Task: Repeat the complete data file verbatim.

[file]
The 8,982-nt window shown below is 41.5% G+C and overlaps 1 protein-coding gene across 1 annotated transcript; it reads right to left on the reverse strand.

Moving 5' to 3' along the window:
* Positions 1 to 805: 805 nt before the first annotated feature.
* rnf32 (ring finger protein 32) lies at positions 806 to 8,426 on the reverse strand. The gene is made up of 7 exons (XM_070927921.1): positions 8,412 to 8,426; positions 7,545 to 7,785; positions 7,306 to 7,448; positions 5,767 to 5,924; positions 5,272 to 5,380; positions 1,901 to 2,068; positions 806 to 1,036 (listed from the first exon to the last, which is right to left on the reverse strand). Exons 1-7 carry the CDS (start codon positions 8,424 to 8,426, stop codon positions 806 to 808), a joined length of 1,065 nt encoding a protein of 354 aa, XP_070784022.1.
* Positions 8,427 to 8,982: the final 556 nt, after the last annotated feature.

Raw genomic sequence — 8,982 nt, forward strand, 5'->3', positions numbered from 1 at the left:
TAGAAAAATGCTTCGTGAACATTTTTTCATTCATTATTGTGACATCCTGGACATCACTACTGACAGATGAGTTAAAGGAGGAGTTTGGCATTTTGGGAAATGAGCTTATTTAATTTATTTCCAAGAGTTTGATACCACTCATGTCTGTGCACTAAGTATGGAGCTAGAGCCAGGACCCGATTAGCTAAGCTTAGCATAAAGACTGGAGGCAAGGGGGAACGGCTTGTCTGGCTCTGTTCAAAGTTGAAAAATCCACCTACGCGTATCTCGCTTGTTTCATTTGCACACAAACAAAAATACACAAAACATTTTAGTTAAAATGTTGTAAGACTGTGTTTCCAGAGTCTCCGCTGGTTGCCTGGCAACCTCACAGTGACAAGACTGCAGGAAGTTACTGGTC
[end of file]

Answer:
The 8,982-nt window shown below is 41.5% G+C and overlaps 1 protein-coding gene across 1 annotated transcript; it reads right to left on the reverse strand.

Moving 5' to 3' along the window:
* Positions 1 to 805: 805 nt before the first annotated feature.
* rnf32 (ring finger protein 32) lies at positions 806 to 8,426 on the reverse strand. The gene is made up of 7 exons (XM_070927921.1): positions 8,412 to 8,426; positions 7,545 to 7,785; positions 7,306 to 7,448; positions 5,767 to 5,924; positions 5,272 to 5,380; positions 1,901 to 2,068; positions 806 to 1,036 (listed from the first exon to the last, which is right to left on the reverse strand). Exons 1-7 carry the CDS (start codon positions 8,424 to 8,426, stop codon positions 806 to 808), a joined length of 1,065 nt encoding a protein of 354 aa, XP_070784022.1.
* Positions 8,427 to 8,982: the final 556 nt, after the last annotated feature.

Raw genomic sequence — 8,982 nt, forward strand, 5'->3', positions numbered from 1 at the left:
TAGAAAAATGCTTCGTGAACATTTTTTCATTCATTATTGTGACATCCTGGACATCACTACTGACAGATGAGTTAAAGGAGGAGTTTGGCATTTTGGGAAATGAGCTTATTTAATTTATTTCCAAGAGTTTGATACCACTCATGTCTGTGCACTAAGTATGGAGCTAGAGCCAGGACCCGATTAGCTAAGCTTAGCATAAAGACTGGAGGCAAGGGGGAACGGCTTGTCTGGCTCTGTTCAAAGTTGAAAAATCCACCTACGCGTATCTCGCTTGTTTCATTTGCACACAAACAAAAATACACAAAACATTTTAGTTAAAATGTTGTAAGACTGTGTTTCCAGAGTCTCCGCTGGTTGCCTGGCAACCTCACAGTGACAAGACTGCAGGAAGTTACTGGTC